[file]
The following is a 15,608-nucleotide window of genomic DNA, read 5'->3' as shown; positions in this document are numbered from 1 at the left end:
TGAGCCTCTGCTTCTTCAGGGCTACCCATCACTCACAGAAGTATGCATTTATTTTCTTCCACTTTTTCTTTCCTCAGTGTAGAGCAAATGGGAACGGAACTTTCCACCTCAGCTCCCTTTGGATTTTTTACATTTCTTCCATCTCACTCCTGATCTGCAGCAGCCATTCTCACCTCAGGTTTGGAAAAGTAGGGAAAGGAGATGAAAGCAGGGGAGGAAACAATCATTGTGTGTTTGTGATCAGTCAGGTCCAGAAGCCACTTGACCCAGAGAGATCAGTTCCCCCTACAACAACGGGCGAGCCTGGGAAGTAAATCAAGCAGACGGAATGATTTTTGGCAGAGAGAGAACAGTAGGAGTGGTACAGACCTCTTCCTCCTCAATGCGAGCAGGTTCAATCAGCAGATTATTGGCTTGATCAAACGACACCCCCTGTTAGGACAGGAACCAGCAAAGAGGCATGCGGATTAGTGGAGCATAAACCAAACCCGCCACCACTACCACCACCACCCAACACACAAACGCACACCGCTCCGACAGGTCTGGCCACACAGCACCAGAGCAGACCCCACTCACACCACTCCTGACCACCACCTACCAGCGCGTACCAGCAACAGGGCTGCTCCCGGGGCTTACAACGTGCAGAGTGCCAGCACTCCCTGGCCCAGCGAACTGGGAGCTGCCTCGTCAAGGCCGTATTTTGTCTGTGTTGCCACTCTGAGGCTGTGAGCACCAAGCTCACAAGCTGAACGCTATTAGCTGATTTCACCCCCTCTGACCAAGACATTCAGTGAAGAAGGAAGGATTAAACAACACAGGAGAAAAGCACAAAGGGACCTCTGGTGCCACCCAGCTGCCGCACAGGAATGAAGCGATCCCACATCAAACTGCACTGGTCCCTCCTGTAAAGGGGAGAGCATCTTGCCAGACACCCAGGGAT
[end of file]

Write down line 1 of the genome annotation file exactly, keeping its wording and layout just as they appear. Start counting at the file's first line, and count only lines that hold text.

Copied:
The following is a 15,608-nucleotide window of genomic DNA, read 5'->3' as shown; positions in this document are numbered from 1 at the left end: